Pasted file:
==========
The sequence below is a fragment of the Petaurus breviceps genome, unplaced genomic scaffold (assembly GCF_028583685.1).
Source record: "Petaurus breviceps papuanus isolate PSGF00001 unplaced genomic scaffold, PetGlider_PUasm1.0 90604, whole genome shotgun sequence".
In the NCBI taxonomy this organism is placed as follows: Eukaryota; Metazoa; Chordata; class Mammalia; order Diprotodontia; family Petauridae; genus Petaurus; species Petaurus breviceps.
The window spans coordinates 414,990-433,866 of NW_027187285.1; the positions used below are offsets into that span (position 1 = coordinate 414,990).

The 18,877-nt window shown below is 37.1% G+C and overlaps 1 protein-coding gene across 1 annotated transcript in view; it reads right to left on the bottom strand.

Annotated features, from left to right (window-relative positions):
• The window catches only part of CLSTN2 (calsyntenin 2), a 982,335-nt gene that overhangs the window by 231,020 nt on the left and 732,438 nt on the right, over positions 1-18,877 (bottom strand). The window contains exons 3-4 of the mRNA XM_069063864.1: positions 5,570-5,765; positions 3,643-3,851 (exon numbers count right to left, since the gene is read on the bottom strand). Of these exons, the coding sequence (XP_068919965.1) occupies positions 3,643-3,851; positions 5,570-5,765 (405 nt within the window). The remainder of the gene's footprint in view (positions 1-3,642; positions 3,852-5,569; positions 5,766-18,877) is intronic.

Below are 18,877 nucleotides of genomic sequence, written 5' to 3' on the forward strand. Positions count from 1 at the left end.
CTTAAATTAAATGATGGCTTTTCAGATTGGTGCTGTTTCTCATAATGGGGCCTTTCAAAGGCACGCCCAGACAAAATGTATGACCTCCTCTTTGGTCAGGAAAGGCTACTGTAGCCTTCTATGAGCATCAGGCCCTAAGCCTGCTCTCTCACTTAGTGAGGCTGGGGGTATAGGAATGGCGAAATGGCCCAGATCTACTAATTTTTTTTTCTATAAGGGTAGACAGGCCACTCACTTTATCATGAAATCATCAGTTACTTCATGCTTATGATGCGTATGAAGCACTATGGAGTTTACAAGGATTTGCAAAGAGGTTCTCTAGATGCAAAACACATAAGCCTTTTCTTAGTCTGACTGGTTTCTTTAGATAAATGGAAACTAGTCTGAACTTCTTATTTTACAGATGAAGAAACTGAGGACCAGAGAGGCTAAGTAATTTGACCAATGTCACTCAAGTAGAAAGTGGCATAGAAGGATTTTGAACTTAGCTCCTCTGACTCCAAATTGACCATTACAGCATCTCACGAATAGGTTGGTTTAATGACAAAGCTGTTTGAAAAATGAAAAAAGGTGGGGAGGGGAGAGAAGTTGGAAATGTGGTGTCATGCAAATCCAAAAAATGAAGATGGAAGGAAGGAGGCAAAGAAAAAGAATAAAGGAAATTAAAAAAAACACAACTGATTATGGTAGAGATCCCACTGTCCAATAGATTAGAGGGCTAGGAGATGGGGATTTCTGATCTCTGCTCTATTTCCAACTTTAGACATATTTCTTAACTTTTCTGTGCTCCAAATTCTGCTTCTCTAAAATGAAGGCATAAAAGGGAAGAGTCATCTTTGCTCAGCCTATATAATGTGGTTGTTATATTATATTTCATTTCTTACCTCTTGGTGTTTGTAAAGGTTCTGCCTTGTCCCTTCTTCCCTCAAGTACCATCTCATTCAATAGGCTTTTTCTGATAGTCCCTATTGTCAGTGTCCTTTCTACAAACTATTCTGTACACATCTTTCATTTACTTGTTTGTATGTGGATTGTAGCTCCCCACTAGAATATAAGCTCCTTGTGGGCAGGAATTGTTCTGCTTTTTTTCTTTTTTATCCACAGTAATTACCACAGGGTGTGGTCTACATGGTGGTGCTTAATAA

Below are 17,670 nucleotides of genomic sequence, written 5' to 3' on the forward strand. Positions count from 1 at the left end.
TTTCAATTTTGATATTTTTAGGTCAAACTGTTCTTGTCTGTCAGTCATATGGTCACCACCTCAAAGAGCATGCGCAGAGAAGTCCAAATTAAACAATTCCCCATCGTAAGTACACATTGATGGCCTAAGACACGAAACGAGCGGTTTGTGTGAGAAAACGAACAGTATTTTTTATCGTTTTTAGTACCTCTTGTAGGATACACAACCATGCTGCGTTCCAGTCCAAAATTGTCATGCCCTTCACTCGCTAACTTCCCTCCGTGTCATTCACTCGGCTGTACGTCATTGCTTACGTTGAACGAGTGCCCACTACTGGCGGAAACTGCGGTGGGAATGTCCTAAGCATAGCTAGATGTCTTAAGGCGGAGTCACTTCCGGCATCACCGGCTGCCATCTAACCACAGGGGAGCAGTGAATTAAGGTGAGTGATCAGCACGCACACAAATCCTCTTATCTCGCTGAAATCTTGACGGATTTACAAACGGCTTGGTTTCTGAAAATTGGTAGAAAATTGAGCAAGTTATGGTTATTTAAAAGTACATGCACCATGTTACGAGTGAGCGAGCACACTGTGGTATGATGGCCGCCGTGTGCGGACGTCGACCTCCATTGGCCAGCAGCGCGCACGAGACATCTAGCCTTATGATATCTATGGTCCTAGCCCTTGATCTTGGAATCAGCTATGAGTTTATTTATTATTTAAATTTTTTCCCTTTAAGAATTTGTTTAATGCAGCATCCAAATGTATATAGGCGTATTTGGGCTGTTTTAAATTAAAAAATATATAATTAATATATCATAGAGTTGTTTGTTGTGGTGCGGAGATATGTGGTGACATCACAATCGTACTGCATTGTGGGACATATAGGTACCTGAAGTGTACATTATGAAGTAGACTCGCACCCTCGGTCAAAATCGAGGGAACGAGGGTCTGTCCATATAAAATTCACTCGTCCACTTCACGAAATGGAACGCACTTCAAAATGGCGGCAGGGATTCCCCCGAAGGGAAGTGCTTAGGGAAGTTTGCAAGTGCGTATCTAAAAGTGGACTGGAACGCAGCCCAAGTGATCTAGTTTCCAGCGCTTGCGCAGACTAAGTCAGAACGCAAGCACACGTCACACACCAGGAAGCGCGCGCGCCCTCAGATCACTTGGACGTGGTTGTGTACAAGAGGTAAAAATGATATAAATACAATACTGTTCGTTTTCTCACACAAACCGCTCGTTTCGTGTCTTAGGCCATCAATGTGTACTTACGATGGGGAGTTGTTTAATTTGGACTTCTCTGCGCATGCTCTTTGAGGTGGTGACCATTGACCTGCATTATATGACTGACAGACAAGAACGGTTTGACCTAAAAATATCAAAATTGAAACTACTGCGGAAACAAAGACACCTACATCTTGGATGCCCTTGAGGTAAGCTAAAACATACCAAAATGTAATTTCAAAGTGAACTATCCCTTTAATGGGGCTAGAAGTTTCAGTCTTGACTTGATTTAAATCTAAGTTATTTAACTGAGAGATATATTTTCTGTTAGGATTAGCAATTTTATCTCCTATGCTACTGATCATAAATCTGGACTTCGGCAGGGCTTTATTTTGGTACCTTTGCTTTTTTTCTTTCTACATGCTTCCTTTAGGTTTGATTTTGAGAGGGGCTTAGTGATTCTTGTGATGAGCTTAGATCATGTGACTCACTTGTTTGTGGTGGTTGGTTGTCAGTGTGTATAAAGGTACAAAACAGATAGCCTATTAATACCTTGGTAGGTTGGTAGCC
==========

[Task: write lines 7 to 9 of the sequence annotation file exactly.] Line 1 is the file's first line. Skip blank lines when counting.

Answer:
• The window catches only part of CLSTN2 (calsyntenin 2), a 982,335-nt gene that overhangs the window by 231,020 nt on the left and 732,438 nt on the right, over positions 1-18,877 (bottom strand). The window contains exons 3-4 of the mRNA XM_069063864.1: positions 5,570-5,765; positions 3,643-3,851 (exon numbers count right to left, since the gene is read on the bottom strand). Of these exons, the coding sequence (XP_068919965.1) occupies positions 3,643-3,851; positions 5,570-5,765 (405 nt within the window). The remainder of the gene's footprint in view (positions 1-3,642; positions 3,852-5,569; positions 5,766-18,877) is intronic.

Below are 18,877 nucleotides of genomic sequence, written 5' to 3' on the forward strand. Positions count from 1 at the left end.
CTTAAATTAAATGATGGCTTTTCAGATTGGTGCTGTTTCTCATAATGGGGCCTTTCAAAGGCACGCCCAGACAAAATGTATGACCTCCTCTTTGGTCAGGAAAGGCTACTGTAGCCTTCTATGAGCATCAGGCCCTAAGCCTGCTCTCTCACTTAGTGAGGCTGGGGGTATAGGAATGGCGAAATGGCCCAGATCTACTAATTTTTTTTTCTATAAGGGTAGACAGGCCACTCACTTTATCATGAAATCATCAGTTACTTCATGCTTATGATGCGTATGAAGCACTATGGAGTTTACAAGGATTTGCAAAGAGGTTCTCTAGATGCAAAACACATAAGCCTTTTCTTAGTCTGACTGGTTTCTTTAGATAAATGGAAACTAGTCTGAACTTCTTATTTTACAGATGAAGAAACTGAGGACCAGAGAGGCTAAGTAATTTGACCAATGTCACTCAAGTAGAAAGTGGCATAGAAGGATTTTGAACTTAGCTCCTCTGACTCCAAATTGACCATTACAGCATCTCACGAATAGGTTGGTTTAATGACAAAGCTGTTTGAAAAATGAAAAAAGGTGGGGAGGGGAGAGAAGTTGGAAATGTGGTGTCATGCAAATCCAAAAAATGAAGATGGAAGGAAGGAGGCAAAGAAAAAGAATAAAGGAAATTAAAAAAAACACAACTGATTATGGTAGAGATCCCACTGTCCAATAGATTAGAGGGCTAGGAGATGGGGATTTCTGATCTCTGCTCTATTTCCAACTTTAGACATATTTCTTAACTTTTCTGTGCTCCAAATTCTGCTTCTCTAAAATGAAGGCATAAAAGGGAAGAGTCATCTTTGCTCAGCCTATATAATGTGGTTGTTATATTATATTTCATTTCTTACCTCTTGGTGTTTGTAAAGGTTCTGCCTTGTCCCTTCTTCCCTCAAGTACCATCTCATTCAATAGGCTTTTTCTGATAGTCCCTATTGTCAGTGTCCTTTCTACAAACTATTCTGTACACATCTTTCATTTACTTGTTTGTATGTGGATTGTAGCTCCCCACTAGAATATAAGCTCCTTGTGGGCAGGAATTGTTCTGCTTTTTTTCTTTTTTATCCACAGTAATTACCACAGGGTGTGGTCTACATGGTGGTGCTTAATAA